Living With Alzheimer’s Disease: A Simple Guide

Alzheimer’s disease is a condition that affects the brain and typically occurs in middle to late life. It affects both men and women of all races, cultures, and backgrounds. The disease is a slowly  progressing form of dementia, and the rate of progression varies for every person. People with Alzheimer’s disease experience memory loss, language problems and changes in decision-making ability, judgement, and personality. 

Alzheimer’s disease is caused by a destruction of nerve cells in the brain that leads to a disconnection of areas of the brain that normally work together. The most common risk factors are old age and a family history of dementia. Early to middle stage symptoms of the disease include repeating statements frequently, misplacing items, difficulty finding names for familiar objects, getting lost on familiar routes and personality changes.

Because people with Alzheimer’s disease may have difficulty completing routine tasks in their day to day lives, occupational therapists can help individuals and their families adapt tasks and environments to help promote or maximize independence, safety, and function.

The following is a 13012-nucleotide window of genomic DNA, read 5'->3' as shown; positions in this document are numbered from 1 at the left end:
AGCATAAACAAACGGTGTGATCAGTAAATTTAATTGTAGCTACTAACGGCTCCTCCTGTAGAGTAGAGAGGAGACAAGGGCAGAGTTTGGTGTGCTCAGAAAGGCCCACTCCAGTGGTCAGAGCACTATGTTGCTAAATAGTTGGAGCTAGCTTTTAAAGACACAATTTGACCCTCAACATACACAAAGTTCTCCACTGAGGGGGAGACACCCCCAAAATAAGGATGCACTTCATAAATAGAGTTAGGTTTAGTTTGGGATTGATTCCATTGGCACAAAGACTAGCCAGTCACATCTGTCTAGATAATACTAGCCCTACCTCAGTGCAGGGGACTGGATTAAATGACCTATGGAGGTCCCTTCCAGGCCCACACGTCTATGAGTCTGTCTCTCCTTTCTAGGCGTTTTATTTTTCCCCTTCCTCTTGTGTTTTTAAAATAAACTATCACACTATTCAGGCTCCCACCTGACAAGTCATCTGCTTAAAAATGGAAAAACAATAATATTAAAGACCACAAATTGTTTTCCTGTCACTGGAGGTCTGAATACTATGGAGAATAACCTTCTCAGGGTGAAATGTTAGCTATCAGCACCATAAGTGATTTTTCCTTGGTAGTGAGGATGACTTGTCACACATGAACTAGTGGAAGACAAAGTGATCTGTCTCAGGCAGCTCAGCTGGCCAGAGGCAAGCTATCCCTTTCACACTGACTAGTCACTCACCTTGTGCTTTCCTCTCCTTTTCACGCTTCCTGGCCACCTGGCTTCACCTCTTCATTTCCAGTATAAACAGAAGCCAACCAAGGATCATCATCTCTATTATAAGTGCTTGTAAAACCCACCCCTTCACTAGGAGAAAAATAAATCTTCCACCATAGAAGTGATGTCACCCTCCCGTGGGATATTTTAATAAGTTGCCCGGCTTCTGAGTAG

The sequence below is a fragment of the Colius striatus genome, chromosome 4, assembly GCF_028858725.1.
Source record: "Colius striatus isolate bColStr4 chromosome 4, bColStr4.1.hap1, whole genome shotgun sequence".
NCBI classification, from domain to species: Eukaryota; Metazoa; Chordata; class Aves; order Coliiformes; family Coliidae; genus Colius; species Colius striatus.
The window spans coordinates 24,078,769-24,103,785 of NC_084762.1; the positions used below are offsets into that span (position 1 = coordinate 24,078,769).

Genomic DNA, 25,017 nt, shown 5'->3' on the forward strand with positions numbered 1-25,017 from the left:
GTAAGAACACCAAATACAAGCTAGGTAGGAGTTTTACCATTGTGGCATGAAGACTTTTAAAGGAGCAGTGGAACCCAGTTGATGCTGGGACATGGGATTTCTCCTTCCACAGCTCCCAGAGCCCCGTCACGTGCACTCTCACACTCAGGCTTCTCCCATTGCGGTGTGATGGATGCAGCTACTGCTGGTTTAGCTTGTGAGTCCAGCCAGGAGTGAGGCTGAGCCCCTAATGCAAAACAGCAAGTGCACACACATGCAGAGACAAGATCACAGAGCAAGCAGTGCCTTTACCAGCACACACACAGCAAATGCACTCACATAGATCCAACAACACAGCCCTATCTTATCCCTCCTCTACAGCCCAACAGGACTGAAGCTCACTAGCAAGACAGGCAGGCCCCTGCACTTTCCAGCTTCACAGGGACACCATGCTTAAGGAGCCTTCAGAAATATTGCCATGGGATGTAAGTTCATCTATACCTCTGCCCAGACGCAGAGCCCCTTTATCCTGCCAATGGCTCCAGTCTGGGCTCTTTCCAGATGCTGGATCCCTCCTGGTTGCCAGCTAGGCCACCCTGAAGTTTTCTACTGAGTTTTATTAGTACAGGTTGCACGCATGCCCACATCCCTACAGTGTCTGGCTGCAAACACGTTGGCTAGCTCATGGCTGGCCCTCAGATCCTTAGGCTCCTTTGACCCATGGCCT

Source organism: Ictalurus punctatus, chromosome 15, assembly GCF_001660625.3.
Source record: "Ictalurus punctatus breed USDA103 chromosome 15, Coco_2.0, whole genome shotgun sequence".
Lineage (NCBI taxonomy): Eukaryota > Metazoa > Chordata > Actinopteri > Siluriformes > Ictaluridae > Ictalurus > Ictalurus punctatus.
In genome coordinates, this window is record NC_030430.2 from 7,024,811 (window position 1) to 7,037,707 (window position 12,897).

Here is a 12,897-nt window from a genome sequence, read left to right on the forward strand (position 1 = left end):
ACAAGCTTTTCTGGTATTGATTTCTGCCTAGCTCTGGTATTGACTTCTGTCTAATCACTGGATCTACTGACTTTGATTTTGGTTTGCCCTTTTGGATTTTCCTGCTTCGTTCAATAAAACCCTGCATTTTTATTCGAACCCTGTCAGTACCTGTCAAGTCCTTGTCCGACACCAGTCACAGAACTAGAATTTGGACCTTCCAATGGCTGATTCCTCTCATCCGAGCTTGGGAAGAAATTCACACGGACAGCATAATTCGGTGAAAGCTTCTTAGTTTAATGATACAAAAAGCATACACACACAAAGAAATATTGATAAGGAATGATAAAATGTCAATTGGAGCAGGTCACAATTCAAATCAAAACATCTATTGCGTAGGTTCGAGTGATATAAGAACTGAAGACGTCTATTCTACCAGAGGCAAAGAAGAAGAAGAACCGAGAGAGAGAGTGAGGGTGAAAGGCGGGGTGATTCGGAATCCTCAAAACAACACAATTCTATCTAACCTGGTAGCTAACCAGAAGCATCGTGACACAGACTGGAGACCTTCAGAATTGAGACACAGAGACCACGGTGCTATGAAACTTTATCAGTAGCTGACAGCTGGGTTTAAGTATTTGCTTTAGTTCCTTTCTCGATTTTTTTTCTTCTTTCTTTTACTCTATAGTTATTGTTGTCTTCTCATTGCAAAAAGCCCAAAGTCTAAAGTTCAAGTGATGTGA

Functional Therapeutics streamlines care for Alzheimer’s patients and their caregivers and families  Our expertise and professional experience allows us to: 

  • Evaluate and recommend changes to the environment so clients can maximize function and support safety while performing day-to-day tasks
  • Develop new routines that are aligned with our client’s capabilities and needs
  • Teach individuals, family members, and caregivers how to implement home modifications to support safety and functionality
  • Recommend adaptive equipment to help prevent falls and make basic, everyday tasks easier and more enjoyable
  • Advise family members on strategies to help maximize their loved one’s capabilities while reducing caregiver stress

Portions of this article were originally published by

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